This vivid twist represents a solar cyclone, made of plasma, or ionized gas, moving along swirling magnetic fields on the Sun. It is a computer simulation of the storms on the Sun, created using data from a space telescope at NASA’s orbiting Solar Dynamics Observatory and the Swedish 1-meter Solar Telescope on Earth.
These solar cyclones may help to answer a question that scientists had long wondered about: why is the sun’s atmosphere more than 300 times hotter than its surface? Scientists previously thought that the heat came from the surface of the sun, but how it traveled to the surface was unclear. Now, researchers think that these solar storms, as many as 11,000 at once, funnel heat from the sun’s surface to the corona, as they reported in Nature.
Image via Wedemeyer-Böhm et al/Nature Publishing Group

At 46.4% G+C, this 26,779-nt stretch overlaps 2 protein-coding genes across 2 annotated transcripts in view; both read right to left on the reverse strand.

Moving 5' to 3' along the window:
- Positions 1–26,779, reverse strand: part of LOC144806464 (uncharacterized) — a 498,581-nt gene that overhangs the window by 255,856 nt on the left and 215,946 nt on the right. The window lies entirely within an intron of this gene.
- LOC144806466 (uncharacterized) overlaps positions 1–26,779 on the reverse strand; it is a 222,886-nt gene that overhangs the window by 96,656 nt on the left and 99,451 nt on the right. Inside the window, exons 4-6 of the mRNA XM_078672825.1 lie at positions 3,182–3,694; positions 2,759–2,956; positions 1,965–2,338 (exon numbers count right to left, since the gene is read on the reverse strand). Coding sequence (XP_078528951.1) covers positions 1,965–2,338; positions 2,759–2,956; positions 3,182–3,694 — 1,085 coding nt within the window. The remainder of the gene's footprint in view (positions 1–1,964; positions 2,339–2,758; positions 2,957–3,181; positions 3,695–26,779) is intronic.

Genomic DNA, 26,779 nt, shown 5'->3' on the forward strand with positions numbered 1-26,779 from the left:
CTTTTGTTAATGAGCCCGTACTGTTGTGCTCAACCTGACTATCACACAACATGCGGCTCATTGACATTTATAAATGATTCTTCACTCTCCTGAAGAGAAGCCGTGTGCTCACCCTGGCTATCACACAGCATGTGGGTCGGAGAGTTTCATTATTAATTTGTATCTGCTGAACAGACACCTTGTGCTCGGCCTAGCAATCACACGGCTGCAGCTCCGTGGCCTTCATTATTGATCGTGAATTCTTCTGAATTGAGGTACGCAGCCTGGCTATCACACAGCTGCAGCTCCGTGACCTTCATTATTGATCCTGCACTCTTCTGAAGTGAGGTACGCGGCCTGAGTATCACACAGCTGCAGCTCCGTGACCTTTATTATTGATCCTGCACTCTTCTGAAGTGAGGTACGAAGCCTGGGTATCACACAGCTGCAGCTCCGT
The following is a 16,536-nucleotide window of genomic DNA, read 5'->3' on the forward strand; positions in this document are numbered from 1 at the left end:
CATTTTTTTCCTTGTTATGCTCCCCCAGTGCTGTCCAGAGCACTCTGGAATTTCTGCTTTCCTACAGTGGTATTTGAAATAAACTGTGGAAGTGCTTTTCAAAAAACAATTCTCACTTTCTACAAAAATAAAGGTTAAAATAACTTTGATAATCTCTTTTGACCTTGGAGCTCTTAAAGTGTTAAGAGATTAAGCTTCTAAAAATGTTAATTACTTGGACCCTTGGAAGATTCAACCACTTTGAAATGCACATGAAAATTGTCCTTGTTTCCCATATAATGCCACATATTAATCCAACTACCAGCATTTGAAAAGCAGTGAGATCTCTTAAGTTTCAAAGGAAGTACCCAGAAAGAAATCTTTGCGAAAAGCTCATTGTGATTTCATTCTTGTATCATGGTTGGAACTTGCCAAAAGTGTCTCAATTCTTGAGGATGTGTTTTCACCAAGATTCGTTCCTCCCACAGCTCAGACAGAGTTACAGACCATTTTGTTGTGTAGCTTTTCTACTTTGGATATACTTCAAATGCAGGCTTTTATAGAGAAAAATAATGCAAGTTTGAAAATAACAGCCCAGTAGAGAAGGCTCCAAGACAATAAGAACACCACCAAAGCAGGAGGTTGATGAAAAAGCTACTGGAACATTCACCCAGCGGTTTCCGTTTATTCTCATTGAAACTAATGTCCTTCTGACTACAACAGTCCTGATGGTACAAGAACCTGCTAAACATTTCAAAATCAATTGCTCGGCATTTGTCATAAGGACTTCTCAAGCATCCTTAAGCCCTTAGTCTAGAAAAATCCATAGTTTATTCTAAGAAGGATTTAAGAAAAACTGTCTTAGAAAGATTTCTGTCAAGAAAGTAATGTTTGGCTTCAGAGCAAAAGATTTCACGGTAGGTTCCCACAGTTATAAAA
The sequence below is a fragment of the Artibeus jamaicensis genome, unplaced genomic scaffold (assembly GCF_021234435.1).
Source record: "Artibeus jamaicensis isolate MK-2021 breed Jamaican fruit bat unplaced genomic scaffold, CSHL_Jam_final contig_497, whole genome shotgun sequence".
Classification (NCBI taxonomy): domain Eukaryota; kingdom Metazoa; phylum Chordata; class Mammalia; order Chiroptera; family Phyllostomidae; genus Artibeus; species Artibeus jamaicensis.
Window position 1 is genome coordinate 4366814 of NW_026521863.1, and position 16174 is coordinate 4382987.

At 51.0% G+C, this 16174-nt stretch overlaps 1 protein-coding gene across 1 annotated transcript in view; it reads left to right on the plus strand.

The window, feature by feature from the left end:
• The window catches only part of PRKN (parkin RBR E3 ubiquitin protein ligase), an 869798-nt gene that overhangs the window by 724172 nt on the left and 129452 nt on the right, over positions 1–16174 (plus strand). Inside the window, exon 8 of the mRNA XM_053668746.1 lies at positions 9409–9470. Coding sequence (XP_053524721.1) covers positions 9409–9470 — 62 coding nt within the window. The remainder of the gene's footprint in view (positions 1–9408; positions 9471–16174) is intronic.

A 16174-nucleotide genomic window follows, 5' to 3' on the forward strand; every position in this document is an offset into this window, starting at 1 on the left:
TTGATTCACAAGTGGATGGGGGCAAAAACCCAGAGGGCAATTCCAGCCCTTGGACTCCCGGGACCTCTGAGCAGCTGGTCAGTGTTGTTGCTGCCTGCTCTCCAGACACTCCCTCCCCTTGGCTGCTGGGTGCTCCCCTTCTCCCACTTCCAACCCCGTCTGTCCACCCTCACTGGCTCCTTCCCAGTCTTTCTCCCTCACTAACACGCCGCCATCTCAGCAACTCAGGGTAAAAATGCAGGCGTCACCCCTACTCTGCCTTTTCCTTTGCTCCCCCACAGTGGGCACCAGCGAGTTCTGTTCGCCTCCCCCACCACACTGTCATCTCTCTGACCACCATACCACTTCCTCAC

The Sun’s atmosphere, or corona, is spectacularly hot—far, far hotter than the Sun’s surface. Why this is is still something of a mystery, and scientists watching the Sun’s surface have built software that looks at the heating and cooling occurring in the corona in an attempt to understand how fast temperature changes happen.
Above is an ultraviolet image of a small patch of the sun’s corona. The right half has been processed with a computer program so sections that are growing cooler over a 12-hour period are colored yellow, orange, and red, while heating sections are labeled blue and green.